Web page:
Wednesday, November 30, 2011

Nicholas Fortugno, Playmatics

Video games have become an integral part of our present-day society.  We play games on our iPhones, we gather together to play on our friends' X-Box 360.  We even participate in corporate-sponsored video game tournaments.  However, in terms of media, video games are often overlooked.  Very few schools even offer game design.  It is amazing, then, that Nicholas Fortugno has made such a name for himself in the industry with Playmatics.

Nicholas Fortugno was an avid gamer since childhood.  He started out as a dungeon master in several role playing games, and eventually even hosted public role playing sessions.  He started out as an intern in Gamelab, an early game company, where he worked on level design and testing for about a year.  After a few more years in game design, he funded Rebel Monkey with Margaret Wallace in 2007.  That, unfortunately, didn't survive the Recession, so Nicholas worked in consulting until eventually he and Margaret founded Playmatics.

Playmatics is a game company that has worked with several organizations to develop innovative interactive experiences.  They developed an interactive online comic to tie in with AMC's Breaking Bad, and worked with The Millenium Institute to develop a game called Shadow Government, where you can build and possible destroy your own country.  As of late, there are about 15 employees at Playmatics, including digital artists, programmers, designers, and producers.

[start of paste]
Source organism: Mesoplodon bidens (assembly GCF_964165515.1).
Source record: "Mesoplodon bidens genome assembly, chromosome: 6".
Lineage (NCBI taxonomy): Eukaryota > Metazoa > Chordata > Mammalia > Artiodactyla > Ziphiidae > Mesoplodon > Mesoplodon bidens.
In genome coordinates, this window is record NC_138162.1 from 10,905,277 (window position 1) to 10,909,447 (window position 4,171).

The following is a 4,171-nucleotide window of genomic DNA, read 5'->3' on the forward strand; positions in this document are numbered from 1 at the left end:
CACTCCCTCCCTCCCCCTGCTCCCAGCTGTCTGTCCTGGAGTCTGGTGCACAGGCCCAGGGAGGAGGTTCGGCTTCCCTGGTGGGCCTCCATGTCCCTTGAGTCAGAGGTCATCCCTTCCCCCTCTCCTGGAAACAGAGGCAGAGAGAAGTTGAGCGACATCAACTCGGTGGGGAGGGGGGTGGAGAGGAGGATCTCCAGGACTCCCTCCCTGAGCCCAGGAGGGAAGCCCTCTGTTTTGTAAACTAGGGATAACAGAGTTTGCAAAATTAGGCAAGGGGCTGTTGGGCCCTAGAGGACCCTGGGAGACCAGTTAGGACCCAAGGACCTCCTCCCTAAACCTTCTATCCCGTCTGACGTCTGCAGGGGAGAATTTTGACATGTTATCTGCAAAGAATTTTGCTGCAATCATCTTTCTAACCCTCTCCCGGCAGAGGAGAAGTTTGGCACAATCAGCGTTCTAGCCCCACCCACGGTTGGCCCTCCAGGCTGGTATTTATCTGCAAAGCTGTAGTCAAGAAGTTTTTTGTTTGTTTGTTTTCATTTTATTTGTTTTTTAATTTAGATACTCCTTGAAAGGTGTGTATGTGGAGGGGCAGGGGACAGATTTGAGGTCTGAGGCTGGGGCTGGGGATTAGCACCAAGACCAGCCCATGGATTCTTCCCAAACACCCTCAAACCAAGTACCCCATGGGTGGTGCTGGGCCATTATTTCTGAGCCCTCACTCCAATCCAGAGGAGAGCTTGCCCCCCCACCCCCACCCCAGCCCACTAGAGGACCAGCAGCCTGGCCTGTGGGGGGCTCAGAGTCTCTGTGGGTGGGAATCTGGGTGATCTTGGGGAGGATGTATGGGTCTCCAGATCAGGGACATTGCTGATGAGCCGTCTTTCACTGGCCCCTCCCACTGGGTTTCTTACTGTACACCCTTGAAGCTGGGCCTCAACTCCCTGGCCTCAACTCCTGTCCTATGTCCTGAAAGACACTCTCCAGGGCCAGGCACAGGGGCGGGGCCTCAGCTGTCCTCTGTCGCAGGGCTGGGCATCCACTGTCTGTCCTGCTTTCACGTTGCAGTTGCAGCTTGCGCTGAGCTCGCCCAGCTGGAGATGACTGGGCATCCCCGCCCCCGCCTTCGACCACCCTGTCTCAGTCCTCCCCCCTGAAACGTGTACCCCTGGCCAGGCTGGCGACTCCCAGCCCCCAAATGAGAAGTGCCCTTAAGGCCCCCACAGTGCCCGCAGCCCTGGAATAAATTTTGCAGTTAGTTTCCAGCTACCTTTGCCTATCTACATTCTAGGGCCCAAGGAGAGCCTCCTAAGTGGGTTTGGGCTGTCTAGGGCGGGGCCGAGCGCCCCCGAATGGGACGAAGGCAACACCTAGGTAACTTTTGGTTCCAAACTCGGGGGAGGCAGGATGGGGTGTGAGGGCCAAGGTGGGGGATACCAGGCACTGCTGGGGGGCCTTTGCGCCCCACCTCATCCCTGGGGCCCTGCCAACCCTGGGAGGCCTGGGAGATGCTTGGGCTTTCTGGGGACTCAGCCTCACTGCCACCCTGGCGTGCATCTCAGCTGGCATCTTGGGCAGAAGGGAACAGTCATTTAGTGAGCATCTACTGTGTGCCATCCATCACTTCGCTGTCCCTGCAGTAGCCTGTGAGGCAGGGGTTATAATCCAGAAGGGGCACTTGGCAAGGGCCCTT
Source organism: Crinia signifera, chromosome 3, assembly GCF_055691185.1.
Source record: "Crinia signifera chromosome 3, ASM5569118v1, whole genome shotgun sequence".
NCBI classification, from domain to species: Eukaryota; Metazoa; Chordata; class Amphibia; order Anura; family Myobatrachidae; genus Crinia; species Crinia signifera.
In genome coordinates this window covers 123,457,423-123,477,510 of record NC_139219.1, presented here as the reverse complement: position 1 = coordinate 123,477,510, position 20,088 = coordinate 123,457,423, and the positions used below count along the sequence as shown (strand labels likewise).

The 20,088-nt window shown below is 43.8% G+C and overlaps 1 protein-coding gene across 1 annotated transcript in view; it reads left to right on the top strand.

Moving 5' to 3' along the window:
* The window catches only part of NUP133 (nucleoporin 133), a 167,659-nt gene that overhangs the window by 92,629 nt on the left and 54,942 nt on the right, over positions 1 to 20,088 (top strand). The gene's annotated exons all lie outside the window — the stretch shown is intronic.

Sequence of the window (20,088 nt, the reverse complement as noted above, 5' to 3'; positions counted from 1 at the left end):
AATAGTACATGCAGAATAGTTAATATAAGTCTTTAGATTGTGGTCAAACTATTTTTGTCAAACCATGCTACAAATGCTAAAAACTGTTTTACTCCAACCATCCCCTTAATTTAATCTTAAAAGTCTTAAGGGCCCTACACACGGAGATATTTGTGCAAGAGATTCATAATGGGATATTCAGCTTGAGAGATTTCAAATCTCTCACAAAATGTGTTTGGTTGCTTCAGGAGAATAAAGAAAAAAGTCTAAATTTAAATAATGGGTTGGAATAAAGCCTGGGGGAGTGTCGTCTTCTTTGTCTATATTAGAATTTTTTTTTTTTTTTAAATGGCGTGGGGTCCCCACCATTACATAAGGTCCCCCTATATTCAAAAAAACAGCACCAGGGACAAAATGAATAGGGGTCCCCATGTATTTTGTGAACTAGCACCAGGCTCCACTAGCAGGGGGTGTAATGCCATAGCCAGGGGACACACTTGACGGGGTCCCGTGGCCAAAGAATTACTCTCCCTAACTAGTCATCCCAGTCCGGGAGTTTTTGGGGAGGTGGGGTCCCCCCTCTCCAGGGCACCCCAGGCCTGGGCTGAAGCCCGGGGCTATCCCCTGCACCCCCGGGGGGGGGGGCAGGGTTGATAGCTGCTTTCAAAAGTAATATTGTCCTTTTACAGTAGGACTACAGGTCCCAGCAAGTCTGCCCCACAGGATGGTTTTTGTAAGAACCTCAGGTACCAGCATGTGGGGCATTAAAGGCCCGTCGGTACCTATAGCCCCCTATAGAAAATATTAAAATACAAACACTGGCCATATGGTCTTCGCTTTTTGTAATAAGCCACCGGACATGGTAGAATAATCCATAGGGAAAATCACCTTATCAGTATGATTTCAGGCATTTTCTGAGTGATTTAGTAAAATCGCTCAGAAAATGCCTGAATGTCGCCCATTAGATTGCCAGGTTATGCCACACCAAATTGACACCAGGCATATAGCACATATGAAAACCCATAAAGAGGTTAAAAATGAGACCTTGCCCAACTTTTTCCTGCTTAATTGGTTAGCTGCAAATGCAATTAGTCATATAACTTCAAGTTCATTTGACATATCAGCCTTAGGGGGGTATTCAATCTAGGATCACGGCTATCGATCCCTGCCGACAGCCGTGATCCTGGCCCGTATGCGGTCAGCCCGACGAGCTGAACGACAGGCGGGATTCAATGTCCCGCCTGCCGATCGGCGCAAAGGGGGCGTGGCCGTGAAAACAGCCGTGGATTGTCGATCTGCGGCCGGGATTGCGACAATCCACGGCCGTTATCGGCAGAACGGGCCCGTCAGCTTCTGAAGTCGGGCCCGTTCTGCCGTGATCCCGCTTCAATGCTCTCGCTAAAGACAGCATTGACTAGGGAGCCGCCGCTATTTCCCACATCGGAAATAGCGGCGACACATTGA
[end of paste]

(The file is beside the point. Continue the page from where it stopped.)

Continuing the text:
Nicholas also had a lot of insight in the gaming industry.  He highly suggests taking game design courses in school for more hands-on experience.  According to him, aspiring game designers should "hop along unstably" for a while so that they can get more work.  Any artists who want to get into the industry should learn to use Photoshop, and anyone who studied digital art should study sculpting instead.

Nick also has an interesting view on technology.  In his view, a successful technology is something that is ubiquitous, something that you don't even think about.  In that regard, the pen and paper is the most successful technology.  He doesn't see much of a future in augmented reality or QR codes because they are "too flashy" and completely miss the point.

Up until now, I never really thought about finding work in the video game industry.  I don't even play video games that much, and I never bothered to take any real courses pertaining to it.  However, after this meeting with Nicholas Fortugno, I now have a but more of an understanding for the field.  I'm not saying that I now want to jump into it head first, but I do have a lot of respect for it now.

Tuesday, November 29, 2011

The Shallows